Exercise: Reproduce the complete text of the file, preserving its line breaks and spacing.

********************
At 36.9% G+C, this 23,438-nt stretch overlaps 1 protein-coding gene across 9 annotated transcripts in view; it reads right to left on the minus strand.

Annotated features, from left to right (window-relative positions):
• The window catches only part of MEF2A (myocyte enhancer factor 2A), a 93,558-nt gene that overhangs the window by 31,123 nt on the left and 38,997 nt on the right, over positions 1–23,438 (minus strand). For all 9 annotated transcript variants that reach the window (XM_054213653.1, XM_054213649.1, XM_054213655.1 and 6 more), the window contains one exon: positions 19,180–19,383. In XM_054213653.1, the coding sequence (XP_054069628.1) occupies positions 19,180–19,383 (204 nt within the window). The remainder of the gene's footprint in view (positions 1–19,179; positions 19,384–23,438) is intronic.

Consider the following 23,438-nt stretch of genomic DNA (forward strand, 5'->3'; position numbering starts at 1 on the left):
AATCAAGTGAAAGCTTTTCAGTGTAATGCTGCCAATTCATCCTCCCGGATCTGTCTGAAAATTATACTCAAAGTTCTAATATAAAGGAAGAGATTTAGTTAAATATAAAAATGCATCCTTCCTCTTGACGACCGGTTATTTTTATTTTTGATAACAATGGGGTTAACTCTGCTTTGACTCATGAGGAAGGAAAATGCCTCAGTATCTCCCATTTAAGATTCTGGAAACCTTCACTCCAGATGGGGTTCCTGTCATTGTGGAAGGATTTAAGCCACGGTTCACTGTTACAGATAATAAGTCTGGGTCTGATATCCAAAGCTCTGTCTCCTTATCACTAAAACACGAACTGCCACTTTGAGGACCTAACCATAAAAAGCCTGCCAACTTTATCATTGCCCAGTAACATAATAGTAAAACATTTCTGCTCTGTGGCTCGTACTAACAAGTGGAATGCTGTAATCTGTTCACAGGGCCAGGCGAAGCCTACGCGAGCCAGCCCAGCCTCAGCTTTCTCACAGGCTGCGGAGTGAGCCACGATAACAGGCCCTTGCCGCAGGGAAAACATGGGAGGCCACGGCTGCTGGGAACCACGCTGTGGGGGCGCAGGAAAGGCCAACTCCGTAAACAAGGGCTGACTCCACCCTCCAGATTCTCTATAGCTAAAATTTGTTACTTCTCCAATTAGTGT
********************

At 36.9% G+C, this 23,438-nt stretch overlaps 1 protein-coding gene across 9 annotated transcripts in view; it reads right to left on the minus strand.

Annotated features, from left to right (window-relative positions):
• The window catches only part of MEF2A (myocyte enhancer factor 2A), a 93,558-nt gene that overhangs the window by 31,123 nt on the left and 38,997 nt on the right, over positions 1–23,438 (minus strand). For all 9 annotated transcript variants that reach the window (XM_054213653.1, XM_054213649.1, XM_054213655.1 and 6 more), the window contains one exon: positions 19,180–19,383. In XM_054213653.1, the coding sequence (XP_054069628.1) occupies positions 19,180–19,383 (204 nt within the window). The remainder of the gene's footprint in view (positions 1–19,179; positions 19,384–23,438) is intronic.

Consider the following 23,438-nt stretch of genomic DNA (forward strand, 5'->3'; position numbering starts at 1 on the left):
AATCAAGTGAAAGCTTTTCAGTGTAATGCTGCCAATTCATCCTCCCGGATCTGTCTGAAAATTATACTCAAAGTTCTAATATAAAGGAAGAGATTTAGTTAAATATAAAAATGCATCCTTCCTCTTGACGACCGGTTATTTTTATTTTTGATAACAATGGGGTTAACTCTGCTTTGACTCATGAGGAAGGAAAATGCCTCAGTATCTCCCATTTAAGATTCTGGAAACCTTCACTCCAGATGGGGTTCCTGTCATTGTGGAAGGATTTAAGCCACGGTTCACTGTTACAGATAATAAGTCTGGGTCTGATATCCAAAGCTCTGTCTCCTTATCACTAAAACACGAACTGCCACTTTGAGGACCTAACCATAAAAAGCCTGCCAACTTTATCATTGCCCAGTAACATAATAGTAAAACATTTCTGCTCTGTGGCTCGTACTAACAAGTGGAATGCTGTAATCTGTTCACAGGGCCAGGCGAAGCCTACGCGAGCCAGCCCAGCCTCAGCTTTCTCACAGGCTGCGGAGTGAGCCACGATAACAGGCCCTTGCCGCAGGGAAAACATGGGAGGCCACGGCTGCTGGGAACCACGCTGTGGGGGCGCAGGAAAGGCCAACTCCGTAAACAAGGGCTGACTCCACCCTCCAGATTCTCTATAGCTAAAATTTGTTACTTCTCCAATTAGTGT